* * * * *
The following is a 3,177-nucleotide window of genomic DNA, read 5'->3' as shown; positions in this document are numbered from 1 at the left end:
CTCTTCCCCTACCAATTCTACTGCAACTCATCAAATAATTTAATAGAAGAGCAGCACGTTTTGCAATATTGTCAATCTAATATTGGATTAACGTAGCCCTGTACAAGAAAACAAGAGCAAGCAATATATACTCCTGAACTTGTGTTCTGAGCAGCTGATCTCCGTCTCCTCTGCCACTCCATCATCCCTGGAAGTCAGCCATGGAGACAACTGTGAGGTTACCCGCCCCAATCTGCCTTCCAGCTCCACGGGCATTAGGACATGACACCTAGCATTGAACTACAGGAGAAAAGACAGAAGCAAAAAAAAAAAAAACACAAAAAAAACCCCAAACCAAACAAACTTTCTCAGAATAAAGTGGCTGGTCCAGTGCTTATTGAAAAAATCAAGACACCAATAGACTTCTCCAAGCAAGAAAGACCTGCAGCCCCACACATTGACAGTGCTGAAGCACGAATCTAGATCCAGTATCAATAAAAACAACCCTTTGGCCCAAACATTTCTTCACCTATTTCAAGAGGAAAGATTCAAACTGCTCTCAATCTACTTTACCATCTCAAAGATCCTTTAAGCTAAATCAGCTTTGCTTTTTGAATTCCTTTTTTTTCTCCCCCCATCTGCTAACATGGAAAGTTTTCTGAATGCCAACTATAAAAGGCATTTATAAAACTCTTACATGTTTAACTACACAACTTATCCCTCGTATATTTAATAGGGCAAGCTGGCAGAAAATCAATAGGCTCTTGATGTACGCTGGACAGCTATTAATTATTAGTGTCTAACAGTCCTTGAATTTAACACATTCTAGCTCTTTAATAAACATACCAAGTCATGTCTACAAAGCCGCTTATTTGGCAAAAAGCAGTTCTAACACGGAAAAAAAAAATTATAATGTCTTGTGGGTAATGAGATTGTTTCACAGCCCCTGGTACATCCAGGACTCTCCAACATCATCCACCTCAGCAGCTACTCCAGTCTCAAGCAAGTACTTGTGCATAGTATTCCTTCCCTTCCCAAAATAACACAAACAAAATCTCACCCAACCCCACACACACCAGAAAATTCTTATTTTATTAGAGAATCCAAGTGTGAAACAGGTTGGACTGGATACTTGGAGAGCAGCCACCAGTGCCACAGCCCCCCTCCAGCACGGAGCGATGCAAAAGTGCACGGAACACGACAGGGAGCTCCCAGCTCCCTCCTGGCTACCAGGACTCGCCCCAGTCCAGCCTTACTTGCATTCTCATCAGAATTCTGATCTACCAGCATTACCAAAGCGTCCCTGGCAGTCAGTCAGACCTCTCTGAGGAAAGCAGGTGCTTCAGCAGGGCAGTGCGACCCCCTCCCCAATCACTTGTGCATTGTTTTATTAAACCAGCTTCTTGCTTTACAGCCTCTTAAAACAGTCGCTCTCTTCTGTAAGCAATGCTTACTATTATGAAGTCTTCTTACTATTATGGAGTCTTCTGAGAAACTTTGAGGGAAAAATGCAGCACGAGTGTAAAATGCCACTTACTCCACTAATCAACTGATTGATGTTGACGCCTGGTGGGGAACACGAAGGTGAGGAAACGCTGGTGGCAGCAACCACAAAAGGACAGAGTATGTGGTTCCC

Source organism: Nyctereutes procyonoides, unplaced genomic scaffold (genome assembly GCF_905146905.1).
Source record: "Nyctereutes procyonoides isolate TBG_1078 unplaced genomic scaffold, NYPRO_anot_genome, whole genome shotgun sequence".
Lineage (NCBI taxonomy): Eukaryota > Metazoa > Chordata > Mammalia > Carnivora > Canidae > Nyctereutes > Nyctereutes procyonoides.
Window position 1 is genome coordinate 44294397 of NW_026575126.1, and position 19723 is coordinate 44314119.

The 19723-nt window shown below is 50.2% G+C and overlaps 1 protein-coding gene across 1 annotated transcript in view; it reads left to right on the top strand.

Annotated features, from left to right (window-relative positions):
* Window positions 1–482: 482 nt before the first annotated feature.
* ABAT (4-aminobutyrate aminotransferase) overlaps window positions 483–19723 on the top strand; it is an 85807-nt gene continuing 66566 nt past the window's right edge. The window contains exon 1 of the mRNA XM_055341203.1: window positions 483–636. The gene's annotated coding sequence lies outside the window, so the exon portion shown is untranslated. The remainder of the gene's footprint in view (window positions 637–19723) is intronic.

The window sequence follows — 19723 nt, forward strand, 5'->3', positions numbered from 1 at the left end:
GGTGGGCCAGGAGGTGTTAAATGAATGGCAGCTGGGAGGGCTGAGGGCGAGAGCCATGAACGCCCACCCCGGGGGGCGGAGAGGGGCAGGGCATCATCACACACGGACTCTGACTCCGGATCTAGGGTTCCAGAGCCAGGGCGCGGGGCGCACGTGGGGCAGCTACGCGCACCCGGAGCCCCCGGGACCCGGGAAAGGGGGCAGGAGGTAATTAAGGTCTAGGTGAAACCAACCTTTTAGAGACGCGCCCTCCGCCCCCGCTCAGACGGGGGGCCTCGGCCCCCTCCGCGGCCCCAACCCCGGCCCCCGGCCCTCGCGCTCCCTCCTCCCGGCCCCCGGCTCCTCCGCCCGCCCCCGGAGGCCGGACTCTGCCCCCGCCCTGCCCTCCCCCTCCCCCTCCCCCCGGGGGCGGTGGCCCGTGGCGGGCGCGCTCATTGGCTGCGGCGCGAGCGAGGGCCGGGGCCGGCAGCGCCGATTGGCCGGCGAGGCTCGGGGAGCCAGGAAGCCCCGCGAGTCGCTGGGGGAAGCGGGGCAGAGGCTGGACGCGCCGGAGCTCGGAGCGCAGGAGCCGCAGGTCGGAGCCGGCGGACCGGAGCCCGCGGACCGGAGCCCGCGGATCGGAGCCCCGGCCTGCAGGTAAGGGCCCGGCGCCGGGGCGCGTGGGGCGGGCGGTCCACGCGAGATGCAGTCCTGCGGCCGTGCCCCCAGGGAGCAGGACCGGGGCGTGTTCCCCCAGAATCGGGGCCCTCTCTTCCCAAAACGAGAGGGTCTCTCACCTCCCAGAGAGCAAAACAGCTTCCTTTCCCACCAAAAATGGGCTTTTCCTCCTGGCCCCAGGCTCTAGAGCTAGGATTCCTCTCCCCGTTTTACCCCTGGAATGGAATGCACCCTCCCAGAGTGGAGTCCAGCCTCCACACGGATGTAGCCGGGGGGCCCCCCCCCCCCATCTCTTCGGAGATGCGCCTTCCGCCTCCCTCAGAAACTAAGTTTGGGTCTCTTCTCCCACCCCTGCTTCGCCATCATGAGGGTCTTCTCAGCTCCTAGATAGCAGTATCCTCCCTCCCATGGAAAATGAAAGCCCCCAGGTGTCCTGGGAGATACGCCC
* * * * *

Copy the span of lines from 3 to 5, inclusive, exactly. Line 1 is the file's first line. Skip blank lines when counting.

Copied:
Source organism: Nyctereutes procyonoides, unplaced genomic scaffold (genome assembly GCF_905146905.1).
Source record: "Nyctereutes procyonoides isolate TBG_1078 unplaced genomic scaffold, NYPRO_anot_genome, whole genome shotgun sequence".
Lineage (NCBI taxonomy): Eukaryota > Metazoa > Chordata > Mammalia > Carnivora > Canidae > Nyctereutes > Nyctereutes procyonoides.